The federal government estimates that there are about 48 million cases of foodborne illness annually.
The FDA has a new Foodborne Outbreak Response Improvement Plan to speed up and improve communication related to food safety investigations.
The new plan will focus three key areas that will have a direct effect on grocery retailers and suppliers: product tracing, root cause investigations, and the use of the FDA's Coordinated Outbreak Response and Evaluation (CORE) Network data.
"We believe that improvements in these three areas will play a significant role in improving the speed, accuracy, and effectiveness of the FDA’s overall outbreak response and coordination with relevant federal, state, local, tribal, territorial, and international counterparts, and industry stakeholders," according to a statement from the FDA.
Specifically, the FDA plans to:
- Tech-enabled product traceback – Improve utilization of consumer purchase data to better specify critical traceback information needed from industry, which will streamline additional traceback steps. The FDA will also work to harmonize efforts with relevant federal, state, local, tribal, and territorial counterparts so that they too will be able to advance how they request, receive, and analyze traceback data. The FDA will also work with industry and other stakeholders involved in tracebacks to show them new processes and encourage/help them adopt these new techniques for their traceback efforts.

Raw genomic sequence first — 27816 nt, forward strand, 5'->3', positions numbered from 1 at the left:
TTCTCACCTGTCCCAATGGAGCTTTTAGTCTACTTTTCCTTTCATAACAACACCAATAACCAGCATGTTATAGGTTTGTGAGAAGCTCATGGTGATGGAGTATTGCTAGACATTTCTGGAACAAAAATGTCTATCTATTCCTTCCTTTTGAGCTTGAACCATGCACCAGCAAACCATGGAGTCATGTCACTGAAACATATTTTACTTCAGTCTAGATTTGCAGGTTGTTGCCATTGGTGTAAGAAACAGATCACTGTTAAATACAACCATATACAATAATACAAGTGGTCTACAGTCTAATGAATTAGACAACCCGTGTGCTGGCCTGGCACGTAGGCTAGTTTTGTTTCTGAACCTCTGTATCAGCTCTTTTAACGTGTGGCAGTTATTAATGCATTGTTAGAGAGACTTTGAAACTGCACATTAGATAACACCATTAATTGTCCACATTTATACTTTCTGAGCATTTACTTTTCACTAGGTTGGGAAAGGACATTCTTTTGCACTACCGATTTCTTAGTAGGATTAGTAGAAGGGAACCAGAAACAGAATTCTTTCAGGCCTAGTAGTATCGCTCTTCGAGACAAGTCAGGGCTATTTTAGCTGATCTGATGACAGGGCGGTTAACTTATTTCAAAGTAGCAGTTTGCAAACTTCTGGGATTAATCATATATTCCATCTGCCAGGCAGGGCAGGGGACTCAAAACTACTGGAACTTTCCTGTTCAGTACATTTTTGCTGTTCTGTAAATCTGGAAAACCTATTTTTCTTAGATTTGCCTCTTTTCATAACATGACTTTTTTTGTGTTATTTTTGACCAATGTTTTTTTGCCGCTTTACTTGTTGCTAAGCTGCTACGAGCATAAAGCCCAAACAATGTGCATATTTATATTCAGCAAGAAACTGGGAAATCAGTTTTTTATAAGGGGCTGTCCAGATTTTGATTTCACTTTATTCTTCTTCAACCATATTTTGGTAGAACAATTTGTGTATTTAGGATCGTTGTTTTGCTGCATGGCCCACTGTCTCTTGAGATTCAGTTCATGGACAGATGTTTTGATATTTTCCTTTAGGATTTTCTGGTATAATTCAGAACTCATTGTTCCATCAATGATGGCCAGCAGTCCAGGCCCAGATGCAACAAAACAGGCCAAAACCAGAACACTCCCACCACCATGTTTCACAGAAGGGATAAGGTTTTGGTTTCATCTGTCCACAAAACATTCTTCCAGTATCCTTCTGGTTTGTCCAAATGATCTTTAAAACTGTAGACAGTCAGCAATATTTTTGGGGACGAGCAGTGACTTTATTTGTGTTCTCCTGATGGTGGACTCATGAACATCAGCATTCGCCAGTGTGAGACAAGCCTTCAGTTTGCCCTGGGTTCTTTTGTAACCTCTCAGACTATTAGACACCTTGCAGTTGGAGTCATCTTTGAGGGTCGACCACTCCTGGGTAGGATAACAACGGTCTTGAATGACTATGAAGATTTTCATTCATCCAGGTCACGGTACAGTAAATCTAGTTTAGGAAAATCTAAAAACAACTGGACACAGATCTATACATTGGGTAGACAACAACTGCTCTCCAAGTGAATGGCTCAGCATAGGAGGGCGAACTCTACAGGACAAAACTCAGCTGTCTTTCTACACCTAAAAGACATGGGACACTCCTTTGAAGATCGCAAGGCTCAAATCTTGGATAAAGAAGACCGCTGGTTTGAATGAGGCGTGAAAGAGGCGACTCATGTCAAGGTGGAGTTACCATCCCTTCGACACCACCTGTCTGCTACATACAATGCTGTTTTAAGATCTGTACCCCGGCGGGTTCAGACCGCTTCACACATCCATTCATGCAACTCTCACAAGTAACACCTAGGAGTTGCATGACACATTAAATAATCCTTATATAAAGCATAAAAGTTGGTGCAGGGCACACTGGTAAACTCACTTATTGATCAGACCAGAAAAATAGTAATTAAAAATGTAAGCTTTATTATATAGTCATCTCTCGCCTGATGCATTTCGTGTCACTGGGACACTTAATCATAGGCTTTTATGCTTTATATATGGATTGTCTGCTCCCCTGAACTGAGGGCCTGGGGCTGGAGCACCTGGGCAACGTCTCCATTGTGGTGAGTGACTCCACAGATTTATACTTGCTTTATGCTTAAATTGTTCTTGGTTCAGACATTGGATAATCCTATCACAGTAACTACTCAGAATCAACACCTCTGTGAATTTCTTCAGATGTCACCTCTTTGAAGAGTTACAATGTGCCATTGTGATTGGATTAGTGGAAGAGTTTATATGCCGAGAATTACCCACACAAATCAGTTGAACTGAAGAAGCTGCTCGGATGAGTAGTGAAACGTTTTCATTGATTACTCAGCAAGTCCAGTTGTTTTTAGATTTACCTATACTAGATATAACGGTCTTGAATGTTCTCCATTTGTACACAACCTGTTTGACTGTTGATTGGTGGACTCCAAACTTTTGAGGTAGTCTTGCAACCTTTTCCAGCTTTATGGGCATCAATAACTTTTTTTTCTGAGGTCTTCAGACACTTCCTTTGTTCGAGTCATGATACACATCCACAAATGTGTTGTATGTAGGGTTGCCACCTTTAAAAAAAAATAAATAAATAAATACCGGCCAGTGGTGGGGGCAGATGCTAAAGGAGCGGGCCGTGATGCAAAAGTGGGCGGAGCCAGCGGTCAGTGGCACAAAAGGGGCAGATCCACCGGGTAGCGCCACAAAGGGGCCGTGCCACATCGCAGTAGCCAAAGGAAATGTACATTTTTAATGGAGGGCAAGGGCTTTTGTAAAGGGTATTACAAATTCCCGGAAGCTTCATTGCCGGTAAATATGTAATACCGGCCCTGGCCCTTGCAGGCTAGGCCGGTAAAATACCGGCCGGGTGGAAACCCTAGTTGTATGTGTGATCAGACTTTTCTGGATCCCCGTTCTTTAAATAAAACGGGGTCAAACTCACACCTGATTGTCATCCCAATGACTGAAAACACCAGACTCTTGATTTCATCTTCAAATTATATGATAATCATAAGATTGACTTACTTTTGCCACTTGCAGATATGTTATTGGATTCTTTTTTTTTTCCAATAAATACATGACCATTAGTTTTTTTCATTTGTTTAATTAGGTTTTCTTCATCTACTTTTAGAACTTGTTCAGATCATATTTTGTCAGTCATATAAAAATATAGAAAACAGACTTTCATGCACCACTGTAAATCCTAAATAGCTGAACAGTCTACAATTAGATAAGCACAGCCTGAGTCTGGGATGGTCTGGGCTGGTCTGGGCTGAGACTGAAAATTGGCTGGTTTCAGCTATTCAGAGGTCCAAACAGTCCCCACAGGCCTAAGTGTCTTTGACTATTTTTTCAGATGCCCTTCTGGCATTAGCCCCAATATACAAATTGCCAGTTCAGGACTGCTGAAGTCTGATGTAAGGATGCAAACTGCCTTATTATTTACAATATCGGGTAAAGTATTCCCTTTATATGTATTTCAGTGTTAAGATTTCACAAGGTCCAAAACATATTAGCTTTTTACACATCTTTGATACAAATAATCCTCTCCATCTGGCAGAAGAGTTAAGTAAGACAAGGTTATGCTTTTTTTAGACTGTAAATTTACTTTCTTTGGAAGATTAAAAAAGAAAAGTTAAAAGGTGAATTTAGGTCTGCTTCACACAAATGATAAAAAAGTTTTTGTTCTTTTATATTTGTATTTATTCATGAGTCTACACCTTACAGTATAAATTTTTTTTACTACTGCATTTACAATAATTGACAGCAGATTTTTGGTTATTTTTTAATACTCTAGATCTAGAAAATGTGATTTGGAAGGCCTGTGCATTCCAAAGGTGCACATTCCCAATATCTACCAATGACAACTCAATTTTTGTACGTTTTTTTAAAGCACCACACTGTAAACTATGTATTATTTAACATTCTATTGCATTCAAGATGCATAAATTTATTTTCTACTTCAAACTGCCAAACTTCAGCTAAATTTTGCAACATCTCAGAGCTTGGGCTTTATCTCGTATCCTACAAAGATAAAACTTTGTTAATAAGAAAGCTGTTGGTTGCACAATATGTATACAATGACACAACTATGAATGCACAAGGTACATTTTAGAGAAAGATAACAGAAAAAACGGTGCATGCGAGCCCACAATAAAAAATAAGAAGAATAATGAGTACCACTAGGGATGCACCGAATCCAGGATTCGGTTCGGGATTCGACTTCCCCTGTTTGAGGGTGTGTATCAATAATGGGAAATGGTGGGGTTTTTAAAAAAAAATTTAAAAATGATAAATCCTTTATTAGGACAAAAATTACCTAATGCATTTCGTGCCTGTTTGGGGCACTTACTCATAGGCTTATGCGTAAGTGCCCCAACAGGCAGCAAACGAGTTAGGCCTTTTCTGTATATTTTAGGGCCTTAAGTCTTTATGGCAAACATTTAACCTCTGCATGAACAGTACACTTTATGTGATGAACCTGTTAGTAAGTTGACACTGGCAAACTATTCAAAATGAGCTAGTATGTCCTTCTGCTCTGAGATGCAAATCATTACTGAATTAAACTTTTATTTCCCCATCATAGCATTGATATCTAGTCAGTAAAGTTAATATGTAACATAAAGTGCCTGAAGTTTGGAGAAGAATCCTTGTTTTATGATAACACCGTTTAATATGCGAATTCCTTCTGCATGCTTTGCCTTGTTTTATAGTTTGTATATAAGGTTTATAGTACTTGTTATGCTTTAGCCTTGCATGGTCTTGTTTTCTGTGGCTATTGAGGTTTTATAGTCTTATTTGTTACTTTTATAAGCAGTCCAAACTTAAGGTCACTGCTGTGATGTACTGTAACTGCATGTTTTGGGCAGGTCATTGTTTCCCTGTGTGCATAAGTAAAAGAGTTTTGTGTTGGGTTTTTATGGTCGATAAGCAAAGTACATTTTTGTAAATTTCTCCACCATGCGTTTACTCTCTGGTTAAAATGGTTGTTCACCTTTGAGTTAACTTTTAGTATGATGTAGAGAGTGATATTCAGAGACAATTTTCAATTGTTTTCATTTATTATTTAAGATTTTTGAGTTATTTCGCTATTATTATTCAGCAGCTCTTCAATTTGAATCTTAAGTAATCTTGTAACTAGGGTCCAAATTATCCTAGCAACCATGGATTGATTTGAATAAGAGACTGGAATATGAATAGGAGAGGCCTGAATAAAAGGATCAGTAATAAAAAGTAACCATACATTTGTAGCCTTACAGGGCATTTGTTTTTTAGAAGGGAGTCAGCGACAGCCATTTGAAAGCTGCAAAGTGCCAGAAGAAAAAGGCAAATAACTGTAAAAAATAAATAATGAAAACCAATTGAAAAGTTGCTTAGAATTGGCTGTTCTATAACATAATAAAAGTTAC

- Root cause investigations (RCIs) – The FDA will adapt and strengthen protocols and procedures for conducting timely RCIs to ensure it can conduct simultaneous investigations, when necessary. The FDA will standardize criteria and formats for producing reports on RCIs of outbreaks. The FDA will expedite the release of investigation findings and their implications directly with the affected industry and to the public.
- Analysis and dissemination of outbreak data – The FDA will work with CDC, USDA-FSIS, and other health partners to identify reoccurring, emerging, and persistent strains of pathogens. It will facilitate sharing of data with CDC and other regulatory partners. And the FDA will increase transparency of outbreak investigations to increase widespread public confidence in results and help facilitate improved collaboration on investigation activities.
- Operational improvements – The FDA plans to streamline the internal process used to make field assignments and information requests. The agency will work to assure that RCI findings result in an actionable prevention strategy and help determine FDA food program priorities. Importantly, the FDA will build in performance measures across the FDA’s foods program to better evaluate the timeliness and effectiveness of outbreak and regulatory investigation activities.
The FDA says its new action plan was developed by both internal and external reviews of current outbreak response activities.